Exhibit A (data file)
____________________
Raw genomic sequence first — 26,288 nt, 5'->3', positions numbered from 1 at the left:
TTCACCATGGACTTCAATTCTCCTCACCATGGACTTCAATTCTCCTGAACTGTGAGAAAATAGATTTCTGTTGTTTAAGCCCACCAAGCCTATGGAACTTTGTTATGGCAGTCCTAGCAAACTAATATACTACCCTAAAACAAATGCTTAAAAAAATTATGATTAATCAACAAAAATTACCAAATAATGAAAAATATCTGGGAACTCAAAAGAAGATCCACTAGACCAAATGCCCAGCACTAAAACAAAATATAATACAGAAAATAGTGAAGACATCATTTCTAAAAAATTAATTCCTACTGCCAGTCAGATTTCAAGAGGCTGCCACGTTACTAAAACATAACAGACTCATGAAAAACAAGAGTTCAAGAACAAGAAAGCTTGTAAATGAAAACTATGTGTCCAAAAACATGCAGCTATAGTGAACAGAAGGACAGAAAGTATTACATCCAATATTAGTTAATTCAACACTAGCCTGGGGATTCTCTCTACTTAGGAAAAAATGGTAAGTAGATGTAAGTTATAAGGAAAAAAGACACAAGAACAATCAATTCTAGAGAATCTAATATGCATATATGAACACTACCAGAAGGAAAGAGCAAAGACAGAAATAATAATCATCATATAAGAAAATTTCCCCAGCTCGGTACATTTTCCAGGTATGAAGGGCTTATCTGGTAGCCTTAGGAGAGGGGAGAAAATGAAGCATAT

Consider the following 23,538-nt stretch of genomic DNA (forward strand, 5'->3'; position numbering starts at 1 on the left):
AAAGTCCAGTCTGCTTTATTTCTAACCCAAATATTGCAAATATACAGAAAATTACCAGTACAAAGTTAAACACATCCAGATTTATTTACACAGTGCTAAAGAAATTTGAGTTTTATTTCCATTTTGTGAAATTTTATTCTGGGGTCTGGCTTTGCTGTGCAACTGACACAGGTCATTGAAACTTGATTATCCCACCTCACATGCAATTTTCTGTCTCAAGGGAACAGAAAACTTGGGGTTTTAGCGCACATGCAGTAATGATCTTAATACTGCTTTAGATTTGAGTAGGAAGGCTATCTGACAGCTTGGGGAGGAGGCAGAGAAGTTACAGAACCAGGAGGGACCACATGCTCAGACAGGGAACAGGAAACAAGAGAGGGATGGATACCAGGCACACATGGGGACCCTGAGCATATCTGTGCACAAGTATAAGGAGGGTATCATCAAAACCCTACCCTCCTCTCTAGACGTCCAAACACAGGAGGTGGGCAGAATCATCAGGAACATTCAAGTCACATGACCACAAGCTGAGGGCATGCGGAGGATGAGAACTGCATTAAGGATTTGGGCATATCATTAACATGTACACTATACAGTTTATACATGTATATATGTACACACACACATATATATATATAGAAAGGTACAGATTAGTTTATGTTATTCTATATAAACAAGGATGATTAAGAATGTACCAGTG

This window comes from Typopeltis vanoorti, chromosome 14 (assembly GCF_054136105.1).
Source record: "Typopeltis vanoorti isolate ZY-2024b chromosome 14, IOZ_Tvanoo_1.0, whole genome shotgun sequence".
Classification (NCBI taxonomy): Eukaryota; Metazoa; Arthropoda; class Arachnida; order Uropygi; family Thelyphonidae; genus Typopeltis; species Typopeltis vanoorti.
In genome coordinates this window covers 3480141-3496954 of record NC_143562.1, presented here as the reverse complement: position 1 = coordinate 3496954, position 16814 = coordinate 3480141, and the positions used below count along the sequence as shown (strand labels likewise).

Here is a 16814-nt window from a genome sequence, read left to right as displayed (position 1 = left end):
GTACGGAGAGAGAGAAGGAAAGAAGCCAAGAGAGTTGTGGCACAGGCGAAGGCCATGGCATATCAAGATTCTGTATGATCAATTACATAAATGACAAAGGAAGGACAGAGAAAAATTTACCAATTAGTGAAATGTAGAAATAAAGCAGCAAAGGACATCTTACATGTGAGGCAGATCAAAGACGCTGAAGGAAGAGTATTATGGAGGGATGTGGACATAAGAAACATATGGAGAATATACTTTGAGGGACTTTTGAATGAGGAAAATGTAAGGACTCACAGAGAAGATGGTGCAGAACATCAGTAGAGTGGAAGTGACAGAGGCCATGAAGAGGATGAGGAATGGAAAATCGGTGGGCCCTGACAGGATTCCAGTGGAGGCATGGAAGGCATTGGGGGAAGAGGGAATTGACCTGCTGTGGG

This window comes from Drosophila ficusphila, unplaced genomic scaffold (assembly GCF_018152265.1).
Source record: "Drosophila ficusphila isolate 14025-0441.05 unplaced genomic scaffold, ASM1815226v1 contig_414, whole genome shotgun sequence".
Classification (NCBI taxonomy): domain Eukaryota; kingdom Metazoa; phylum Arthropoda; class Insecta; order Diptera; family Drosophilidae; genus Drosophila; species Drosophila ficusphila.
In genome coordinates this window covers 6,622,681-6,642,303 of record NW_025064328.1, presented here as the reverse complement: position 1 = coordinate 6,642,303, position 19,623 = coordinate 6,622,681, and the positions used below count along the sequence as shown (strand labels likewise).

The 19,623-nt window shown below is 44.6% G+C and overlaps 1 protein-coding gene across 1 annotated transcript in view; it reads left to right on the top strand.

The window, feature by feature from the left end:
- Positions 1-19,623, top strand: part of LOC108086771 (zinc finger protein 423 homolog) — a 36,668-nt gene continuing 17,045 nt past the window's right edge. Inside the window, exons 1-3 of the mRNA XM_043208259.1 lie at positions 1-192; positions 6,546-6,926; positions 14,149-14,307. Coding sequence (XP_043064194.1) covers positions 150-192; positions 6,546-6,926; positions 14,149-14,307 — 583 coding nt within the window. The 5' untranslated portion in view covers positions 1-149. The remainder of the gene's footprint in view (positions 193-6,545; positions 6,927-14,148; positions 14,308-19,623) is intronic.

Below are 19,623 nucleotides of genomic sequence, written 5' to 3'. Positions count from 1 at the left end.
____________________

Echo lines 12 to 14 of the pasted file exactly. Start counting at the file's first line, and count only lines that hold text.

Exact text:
Source record: "Drosophila ficusphila isolate 14025-0441.05 unplaced genomic scaffold, ASM1815226v1 contig_414, whole genome shotgun sequence".
Classification (NCBI taxonomy): domain Eukaryota; kingdom Metazoa; phylum Arthropoda; class Insecta; order Diptera; family Drosophilidae; genus Drosophila; species Drosophila ficusphila.
In genome coordinates this window covers 6,622,681-6,642,303 of record NW_025064328.1, presented here as the reverse complement: position 1 = coordinate 6,642,303, position 19,623 = coordinate 6,622,681, and the positions used below count along the sequence as shown (strand labels likewise).